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S egged me on to write something instead of being the constant critic. Critics are the lowest form of life apparently. So here goes, a short story...


"Kamala...", began Rukmini Atthai, calling out to Amma while sitting down from her morning walk with her ipod, the latest gift from her son in Florida.

"I notice you have new neighbors, are they North Indians?"

Amma didn't usually like Atthai's visits, too nosy she said. Irritated at Atthai's discovery Amma replied, "Yes, I've heard they are Gujaratis, they can't speak a word of Tamil. They decided to leave because of all the violence you know, not at all like the South."

Atthai nodding glumly, added, "Yes, yes, Madras is becoming cosmopolitan. These days, one must learn to adjust. After all, it's not like we can stop them from coming..."

"Anjali kanna, stop doing that all the time" chided Atthai at her grand daughter who was busy on her cell phone, texting friends back home. Anjali was visiting from Colorado which Atthai's other son called home. India seemed to bore Anjali, she was the archetypal ABCD.

"Anjali, have you seen our family album?", offered Amma, eager to be the hospitable host. "Let me show it you, it'll be interesting" she said, as she pulled the album off the shelf. "This contains all the photos of our family - six generations in one album".

Amma was the family historian, she always knew who had married whom, and the names of all the nieces, and nephews; cousins and cousins of cousins. Atthai was no light-weight in this department either, so stuck between the two stalwarts, Anjali was assured an in-depth immersion into the genealogical by-lanes and back-alleys of our family.

After feigning interest for the first couple of pages, Anjali began to get genuinely curious. "Oh, this is so cool", she exclaimed, "wait till I show this to friends back home".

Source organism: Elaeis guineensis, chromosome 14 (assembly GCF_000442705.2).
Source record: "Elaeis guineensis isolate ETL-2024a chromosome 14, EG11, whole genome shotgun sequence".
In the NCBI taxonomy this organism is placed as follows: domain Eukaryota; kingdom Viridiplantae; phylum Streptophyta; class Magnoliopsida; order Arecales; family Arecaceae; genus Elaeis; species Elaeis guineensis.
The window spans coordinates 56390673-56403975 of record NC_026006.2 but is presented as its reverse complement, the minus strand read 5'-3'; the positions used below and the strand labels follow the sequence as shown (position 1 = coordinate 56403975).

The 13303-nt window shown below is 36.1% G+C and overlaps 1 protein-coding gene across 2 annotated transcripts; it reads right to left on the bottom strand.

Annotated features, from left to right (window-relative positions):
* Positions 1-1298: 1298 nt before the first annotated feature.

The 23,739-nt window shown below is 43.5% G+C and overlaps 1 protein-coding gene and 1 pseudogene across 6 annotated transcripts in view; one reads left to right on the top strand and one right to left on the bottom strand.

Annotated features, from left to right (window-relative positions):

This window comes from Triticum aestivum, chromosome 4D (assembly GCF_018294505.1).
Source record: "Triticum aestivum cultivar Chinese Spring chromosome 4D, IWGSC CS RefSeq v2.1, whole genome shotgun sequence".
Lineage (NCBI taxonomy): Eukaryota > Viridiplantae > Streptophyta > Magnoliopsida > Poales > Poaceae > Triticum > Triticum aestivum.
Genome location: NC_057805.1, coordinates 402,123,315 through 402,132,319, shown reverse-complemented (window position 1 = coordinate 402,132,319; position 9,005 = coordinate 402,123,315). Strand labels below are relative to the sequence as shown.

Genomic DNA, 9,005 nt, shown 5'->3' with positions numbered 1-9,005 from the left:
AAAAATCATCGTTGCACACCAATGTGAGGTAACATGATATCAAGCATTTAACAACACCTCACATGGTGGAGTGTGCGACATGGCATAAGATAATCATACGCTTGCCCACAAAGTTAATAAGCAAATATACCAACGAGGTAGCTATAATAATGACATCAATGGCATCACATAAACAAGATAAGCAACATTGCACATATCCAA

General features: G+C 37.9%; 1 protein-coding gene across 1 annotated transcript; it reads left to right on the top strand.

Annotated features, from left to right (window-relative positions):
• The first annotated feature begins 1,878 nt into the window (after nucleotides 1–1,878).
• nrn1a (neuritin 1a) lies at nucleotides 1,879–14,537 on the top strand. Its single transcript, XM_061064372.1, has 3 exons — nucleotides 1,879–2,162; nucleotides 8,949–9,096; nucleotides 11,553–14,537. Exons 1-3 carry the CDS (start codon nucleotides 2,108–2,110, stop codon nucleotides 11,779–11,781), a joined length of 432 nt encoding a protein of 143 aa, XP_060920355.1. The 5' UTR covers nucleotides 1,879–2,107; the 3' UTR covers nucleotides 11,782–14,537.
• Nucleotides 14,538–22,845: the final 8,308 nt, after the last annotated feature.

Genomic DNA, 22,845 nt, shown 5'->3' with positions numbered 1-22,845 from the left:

"Paatti, who is this?", asked Anjali pointing at possibly the oldest photograph in the album. A faded black and white of a stern figure in a black coat, white fronded dhoti, and a turban with a zari border as broad as a man's palm. "That, kanna", said Atthai with obvious pride "is my great grandfather, one of the first Indian lawyers to be admitted to the bar in the Madras Presidency".

"Patti, do you remember the names of all our ancestors?", asked Anjali, caught up now in the pace of things.

"What are you saying? Of course Patti remembers, how can she forget, aren't we the descendants of Neelakantha Deekshatar?", declared Amma. Despite everything she said, Amma loved Atthai, or, at any rate, at least the lineage.

"Neelakanda who?" said Anjali quizzically.

"Neelakantha Deekshatar was the greatest vedic scholar of his time", "it is said that there was no one to surpass him in vedic knowledge in all of Saurashtra", explained Atthai and Amma in turns.

"Word! What is this place, Sow-rah-shtrah?"

Amma and Atthai looked at each other, and then at Anjali.

"That, dear, is where we originally migrated from, 600 years ago, we couldn't stand the violence", said I, emerging from behind the newspaper. "It's called Gujarat these days."

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cheeni

April 2009

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